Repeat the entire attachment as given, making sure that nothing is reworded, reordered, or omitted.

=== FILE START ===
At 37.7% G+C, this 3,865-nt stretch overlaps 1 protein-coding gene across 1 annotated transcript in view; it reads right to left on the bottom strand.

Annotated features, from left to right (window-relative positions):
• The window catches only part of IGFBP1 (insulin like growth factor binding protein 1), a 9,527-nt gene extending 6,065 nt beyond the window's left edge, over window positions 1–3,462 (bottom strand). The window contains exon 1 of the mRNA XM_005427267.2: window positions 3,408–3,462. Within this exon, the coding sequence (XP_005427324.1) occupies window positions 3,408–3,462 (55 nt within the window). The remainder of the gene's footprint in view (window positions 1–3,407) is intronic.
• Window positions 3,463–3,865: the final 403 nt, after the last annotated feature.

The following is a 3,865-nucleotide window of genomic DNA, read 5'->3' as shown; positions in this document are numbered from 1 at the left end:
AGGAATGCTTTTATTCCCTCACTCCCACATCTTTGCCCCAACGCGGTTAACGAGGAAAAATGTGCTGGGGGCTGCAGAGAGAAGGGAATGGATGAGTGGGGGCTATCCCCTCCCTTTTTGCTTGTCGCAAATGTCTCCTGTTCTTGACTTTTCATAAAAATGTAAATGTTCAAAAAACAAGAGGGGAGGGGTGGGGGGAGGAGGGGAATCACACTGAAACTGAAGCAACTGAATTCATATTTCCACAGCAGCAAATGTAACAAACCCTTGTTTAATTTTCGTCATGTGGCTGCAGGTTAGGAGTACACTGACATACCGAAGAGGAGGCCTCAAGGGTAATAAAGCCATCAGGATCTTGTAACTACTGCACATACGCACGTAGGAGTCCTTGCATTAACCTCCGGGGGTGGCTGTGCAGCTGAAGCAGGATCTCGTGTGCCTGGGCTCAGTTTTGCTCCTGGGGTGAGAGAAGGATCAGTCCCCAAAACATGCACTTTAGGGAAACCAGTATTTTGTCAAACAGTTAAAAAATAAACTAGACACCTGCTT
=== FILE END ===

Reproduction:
At 37.7% G+C, this 3,865-nt stretch overlaps 1 protein-coding gene across 1 annotated transcript in view; it reads right to left on the bottom strand.

Annotated features, from left to right (window-relative positions):
• The window catches only part of IGFBP1 (insulin like growth factor binding protein 1), a 9,527-nt gene extending 6,065 nt beyond the window's left edge, over window positions 1–3,462 (bottom strand). The window contains exon 1 of the mRNA XM_005427267.2: window positions 3,408–3,462. Within this exon, the coding sequence (XP_005427324.1) occupies window positions 3,408–3,462 (55 nt within the window). The remainder of the gene's footprint in view (window positions 1–3,407) is intronic.
• Window positions 3,463–3,865: the final 403 nt, after the last annotated feature.

The following is a 3,865-nucleotide window of genomic DNA, read 5'->3' as shown; positions in this document are numbered from 1 at the left end:
AGGAATGCTTTTATTCCCTCACTCCCACATCTTTGCCCCAACGCGGTTAACGAGGAAAAATGTGCTGGGGGCTGCAGAGAGAAGGGAATGGATGAGTGGGGGCTATCCCCTCCCTTTTTGCTTGTCGCAAATGTCTCCTGTTCTTGACTTTTCATAAAAATGTAAATGTTCAAAAAACAAGAGGGGAGGGGTGGGGGGAGGAGGGGAATCACACTGAAACTGAAGCAACTGAATTCATATTTCCACAGCAGCAAATGTAACAAACCCTTGTTTAATTTTCGTCATGTGGCTGCAGGTTAGGAGTACACTGACATACCGAAGAGGAGGCCTCAAGGGTAATAAAGCCATCAGGATCTTGTAACTACTGCACATACGCACGTAGGAGTCCTTGCATTAACCTCCGGGGGTGGCTGTGCAGCTGAAGCAGGATCTCGTGTGCCTGGGCTCAGTTTTGCTCCTGGGGTGAGAGAAGGATCAGTCCCCAAAACATGCACTTTAGGGAAACCAGTATTTTGTCAAACAGTTAAAAAATAAACTAGACACCTGCTT